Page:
With gardeners growing more native plants all of the time, there is still one native many hate to see. It is among the most ancient natives, dating back to the Devonian period, 350 to 400 million years ago. I’m talking about equisetum, which goes by the common name horsetail.

My interest in the plant has been sprouting in the past year, even though I have been weeding it for decades.

Equisetum is a tough plant. It has no leaves. Like ferns, it produces no seeds, instead spreading by spores that are about the size of dust particles and by underground rhizomes, according to University of Maine horticulture Prof. Bryan Peterson.

My interest in horsetail was piqued about a year ago when George Jacobson – professor emeritus of biology, ecology and climate change at the University of Maine – spoke to the Longfellow Garden Club about how climate change will affect plants. He included equisetum in the talk.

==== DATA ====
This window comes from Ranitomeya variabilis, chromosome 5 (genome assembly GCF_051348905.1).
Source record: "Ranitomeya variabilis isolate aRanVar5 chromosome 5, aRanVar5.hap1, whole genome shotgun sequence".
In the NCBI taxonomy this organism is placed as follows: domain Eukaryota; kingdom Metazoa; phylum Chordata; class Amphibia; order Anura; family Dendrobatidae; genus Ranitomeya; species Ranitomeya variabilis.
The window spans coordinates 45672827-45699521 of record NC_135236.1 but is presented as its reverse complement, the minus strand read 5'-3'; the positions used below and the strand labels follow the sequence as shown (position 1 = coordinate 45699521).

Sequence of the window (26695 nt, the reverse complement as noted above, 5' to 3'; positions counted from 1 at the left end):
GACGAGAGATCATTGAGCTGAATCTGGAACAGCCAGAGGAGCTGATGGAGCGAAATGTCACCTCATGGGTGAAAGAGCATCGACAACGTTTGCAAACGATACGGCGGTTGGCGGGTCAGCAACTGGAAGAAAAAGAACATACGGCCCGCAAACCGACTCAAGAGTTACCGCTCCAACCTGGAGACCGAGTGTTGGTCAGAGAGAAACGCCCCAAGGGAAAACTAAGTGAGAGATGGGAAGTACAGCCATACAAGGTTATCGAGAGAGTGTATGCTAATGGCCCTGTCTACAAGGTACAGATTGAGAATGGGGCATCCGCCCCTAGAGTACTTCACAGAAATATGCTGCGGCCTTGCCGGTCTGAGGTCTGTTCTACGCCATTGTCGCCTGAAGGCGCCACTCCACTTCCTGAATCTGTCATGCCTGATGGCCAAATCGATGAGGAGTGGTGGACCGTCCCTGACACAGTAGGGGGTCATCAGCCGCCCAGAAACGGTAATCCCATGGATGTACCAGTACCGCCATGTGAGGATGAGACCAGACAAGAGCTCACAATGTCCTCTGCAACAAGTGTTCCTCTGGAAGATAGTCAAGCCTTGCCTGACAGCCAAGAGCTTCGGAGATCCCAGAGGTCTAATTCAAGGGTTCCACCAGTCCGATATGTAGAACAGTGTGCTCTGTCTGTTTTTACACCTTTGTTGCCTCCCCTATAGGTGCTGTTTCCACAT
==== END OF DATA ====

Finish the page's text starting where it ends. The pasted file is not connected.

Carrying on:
Then during a tour of Fort Williams Park in Cape Elizabeth, I noticed that low-growing junipers in one of the fort’s newly planted gardens had been overtaken by horsetail and that in other, still wild parts of the park, horsetail was climbing three or four feet tall on honeysuckle and other invasive species.

In August, while my wife and I were touring Denali National Park in Alaska, the guide asked what we’d like her to discuss. Among the options? Horsetail. Prompted by me, the guide told us that horsetail grows throughout the park and is one of the most important foods for grizzly bears.

All of that meant – at least to me – it was time to write a column on equisetum. I called Jacobson for a refresher.